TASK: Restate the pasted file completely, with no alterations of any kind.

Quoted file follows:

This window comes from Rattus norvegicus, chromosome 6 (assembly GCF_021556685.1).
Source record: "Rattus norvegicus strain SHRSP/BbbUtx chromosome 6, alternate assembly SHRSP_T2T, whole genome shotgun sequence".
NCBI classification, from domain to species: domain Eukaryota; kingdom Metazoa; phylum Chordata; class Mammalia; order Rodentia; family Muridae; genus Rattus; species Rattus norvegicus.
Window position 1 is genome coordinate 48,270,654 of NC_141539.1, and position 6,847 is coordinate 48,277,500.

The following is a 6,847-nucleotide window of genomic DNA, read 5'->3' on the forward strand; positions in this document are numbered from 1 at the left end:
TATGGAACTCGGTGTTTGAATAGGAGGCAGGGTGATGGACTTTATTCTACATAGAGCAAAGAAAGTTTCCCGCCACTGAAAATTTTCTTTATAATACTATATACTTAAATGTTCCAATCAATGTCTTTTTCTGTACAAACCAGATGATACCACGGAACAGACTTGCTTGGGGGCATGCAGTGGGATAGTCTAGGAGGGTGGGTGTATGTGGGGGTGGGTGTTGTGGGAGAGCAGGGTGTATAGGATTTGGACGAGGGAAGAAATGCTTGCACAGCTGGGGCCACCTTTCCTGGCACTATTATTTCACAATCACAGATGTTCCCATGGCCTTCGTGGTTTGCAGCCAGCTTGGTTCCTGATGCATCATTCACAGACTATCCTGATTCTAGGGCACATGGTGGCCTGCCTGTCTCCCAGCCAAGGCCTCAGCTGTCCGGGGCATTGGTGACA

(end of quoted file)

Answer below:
This window comes from Rattus norvegicus, chromosome 6 (assembly GCF_021556685.1).
Source record: "Rattus norvegicus strain SHRSP/BbbUtx chromosome 6, alternate assembly SHRSP_T2T, whole genome shotgun sequence".
NCBI classification, from domain to species: domain Eukaryota; kingdom Metazoa; phylum Chordata; class Mammalia; order Rodentia; family Muridae; genus Rattus; species Rattus norvegicus.
Window position 1 is genome coordinate 48,270,654 of NC_141539.1, and position 6,847 is coordinate 48,277,500.

The following is a 6,847-nucleotide window of genomic DNA, read 5'->3' on the forward strand; positions in this document are numbered from 1 at the left end:
TATGGAACTCGGTGTTTGAATAGGAGGCAGGGTGATGGACTTTATTCTACATAGAGCAAAGAAAGTTTCCCGCCACTGAAAATTTTCTTTATAATACTATATACTTAAATGTTCCAATCAATGTCTTTTTCTGTACAAACCAGATGATACCACGGAACAGACTTGCTTGGGGGCATGCAGTGGGATAGTCTAGGAGGGTGGGTGTATGTGGGGGTGGGTGTTGTGGGAGAGCAGGGTGTATAGGATTTGGACGAGGGAAGAAATGCTTGCACAGCTGGGGCCACCTTTCCTGGCACTATTATTTCACAATCACAGATGTTCCCATGGCCTTCGTGGTTTGCAGCCAGCTTGGTTCCTGATGCATCATTCACAGACTATCCTGATTCTAGGGCACATGGTGGCCTGCCTGTCTCCCAGCCAAGGCCTCAGCTGTCCGGGGCATTGGTGACA